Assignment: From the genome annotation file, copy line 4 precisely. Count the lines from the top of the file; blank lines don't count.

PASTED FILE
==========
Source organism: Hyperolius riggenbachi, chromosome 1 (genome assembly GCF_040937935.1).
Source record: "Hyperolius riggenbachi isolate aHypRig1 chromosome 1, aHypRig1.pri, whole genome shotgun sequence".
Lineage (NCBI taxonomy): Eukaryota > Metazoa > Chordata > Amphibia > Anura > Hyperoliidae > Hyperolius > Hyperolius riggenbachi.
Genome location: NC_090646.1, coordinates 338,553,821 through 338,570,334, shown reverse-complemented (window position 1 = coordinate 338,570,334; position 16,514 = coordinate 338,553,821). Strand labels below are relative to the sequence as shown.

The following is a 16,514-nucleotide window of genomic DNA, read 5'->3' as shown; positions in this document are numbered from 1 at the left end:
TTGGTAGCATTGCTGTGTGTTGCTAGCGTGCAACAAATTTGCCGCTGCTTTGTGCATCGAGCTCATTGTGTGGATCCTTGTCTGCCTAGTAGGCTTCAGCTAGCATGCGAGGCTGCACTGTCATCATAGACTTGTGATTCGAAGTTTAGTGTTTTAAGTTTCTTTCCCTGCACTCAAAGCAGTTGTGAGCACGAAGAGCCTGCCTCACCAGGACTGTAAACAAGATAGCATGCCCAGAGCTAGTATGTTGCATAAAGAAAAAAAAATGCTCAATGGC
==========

Genome location: NC_090646.1, coordinates 338,553,821 through 338,570,334, shown reverse-complemented (window position 1 = coordinate 338,570,334; position 16,514 = coordinate 338,553,821). Strand labels below are relative to the sequence as shown.